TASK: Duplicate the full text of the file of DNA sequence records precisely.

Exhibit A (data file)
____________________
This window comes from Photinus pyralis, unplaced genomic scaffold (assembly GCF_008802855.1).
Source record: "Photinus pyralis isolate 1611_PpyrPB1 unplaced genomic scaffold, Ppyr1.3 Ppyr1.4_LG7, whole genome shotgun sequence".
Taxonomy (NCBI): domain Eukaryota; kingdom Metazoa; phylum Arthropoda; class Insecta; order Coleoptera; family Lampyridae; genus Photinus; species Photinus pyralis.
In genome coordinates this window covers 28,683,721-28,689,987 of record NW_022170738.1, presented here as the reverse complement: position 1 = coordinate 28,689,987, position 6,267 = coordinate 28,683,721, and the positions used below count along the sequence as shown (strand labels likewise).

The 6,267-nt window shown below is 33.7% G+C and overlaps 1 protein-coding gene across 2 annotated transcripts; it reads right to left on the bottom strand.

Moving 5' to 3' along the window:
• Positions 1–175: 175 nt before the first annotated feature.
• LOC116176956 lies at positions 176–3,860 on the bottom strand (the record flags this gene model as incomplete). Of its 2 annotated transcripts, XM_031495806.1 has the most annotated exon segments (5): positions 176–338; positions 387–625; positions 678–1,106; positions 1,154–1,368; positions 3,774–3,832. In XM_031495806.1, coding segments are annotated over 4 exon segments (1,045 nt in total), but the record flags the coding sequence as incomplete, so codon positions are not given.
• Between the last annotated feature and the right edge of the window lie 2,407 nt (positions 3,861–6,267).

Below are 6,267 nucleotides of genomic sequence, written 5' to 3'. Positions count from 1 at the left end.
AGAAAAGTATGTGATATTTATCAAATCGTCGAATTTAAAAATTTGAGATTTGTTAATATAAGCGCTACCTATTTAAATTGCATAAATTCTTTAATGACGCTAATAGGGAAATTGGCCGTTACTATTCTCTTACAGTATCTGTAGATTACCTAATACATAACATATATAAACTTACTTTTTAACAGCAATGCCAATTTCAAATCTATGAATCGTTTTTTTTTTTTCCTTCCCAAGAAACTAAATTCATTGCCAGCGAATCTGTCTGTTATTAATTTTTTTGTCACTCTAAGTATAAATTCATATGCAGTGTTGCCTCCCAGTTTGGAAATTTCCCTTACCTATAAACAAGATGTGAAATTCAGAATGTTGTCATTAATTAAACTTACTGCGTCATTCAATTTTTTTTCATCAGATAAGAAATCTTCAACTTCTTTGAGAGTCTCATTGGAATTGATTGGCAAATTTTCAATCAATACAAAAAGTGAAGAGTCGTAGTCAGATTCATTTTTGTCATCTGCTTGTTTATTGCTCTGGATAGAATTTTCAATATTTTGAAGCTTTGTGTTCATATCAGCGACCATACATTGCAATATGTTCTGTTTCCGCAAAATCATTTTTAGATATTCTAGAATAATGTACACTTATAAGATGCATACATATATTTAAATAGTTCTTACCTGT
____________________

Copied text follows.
This window comes from Photinus pyralis, unplaced genomic scaffold (assembly GCF_008802855.1).
Source record: "Photinus pyralis isolate 1611_PpyrPB1 unplaced genomic scaffold, Ppyr1.3 Ppyr1.4_LG7, whole genome shotgun sequence".
Taxonomy (NCBI): domain Eukaryota; kingdom Metazoa; phylum Arthropoda; class Insecta; order Coleoptera; family Lampyridae; genus Photinus; species Photinus pyralis.
In genome coordinates this window covers 28,683,721-28,689,987 of record NW_022170738.1, presented here as the reverse complement: position 1 = coordinate 28,689,987, position 6,267 = coordinate 28,683,721, and the positions used below count along the sequence as shown (strand labels likewise).

The 6,267-nt window shown below is 33.7% G+C and overlaps 1 protein-coding gene across 2 annotated transcripts; it reads right to left on the bottom strand.

Moving 5' to 3' along the window:
• Positions 1–175: 175 nt before the first annotated feature.
• LOC116176956 lies at positions 176–3,860 on the bottom strand (the record flags this gene model as incomplete). Of its 2 annotated transcripts, XM_031495806.1 has the most annotated exon segments (5): positions 176–338; positions 387–625; positions 678–1,106; positions 1,154–1,368; positions 3,774–3,832. In XM_031495806.1, coding segments are annotated over 4 exon segments (1,045 nt in total), but the record flags the coding sequence as incomplete, so codon positions are not given.
• Between the last annotated feature and the right edge of the window lie 2,407 nt (positions 3,861–6,267).

Below are 6,267 nucleotides of genomic sequence, written 5' to 3'. Positions count from 1 at the left end.
AGAAAAGTATGTGATATTTATCAAATCGTCGAATTTAAAAATTTGAGATTTGTTAATATAAGCGCTACCTATTTAAATTGCATAAATTCTTTAATGACGCTAATAGGGAAATTGGCCGTTACTATTCTCTTACAGTATCTGTAGATTACCTAATACATAACATATATAAACTTACTTTTTAACAGCAATGCCAATTTCAAATCTATGAATCGTTTTTTTTTTTTCCTTCCCAAGAAACTAAATTCATTGCCAGCGAATCTGTCTGTTATTAATTTTTTTGTCACTCTAAGTATAAATTCATATGCAGTGTTGCCTCCCAGTTTGGAAATTTCCCTTACCTATAAACAAGATGTGAAATTCAGAATGTTGTCATTAATTAAACTTACTGCGTCATTCAATTTTTTTTCATCAGATAAGAAATCTTCAACTTCTTTGAGAGTCTCATTGGAATTGATTGGCAAATTTTCAATCAATACAAAAAGTGAAGAGTCGTAGTCAGATTCATTTTTGTCATCTGCTTGTTTATTGCTCTGGATAGAATTTTCAATATTTTGAAGCTTTGTGTTCATATCAGCGACCATACATTGCAATATGTTCTGTTTCCGCAAAATCATTTTTAGATATTCTAGAATAATGTACACTTATAAGATGCATACATATATTTAAATAGTTCTTACCTGT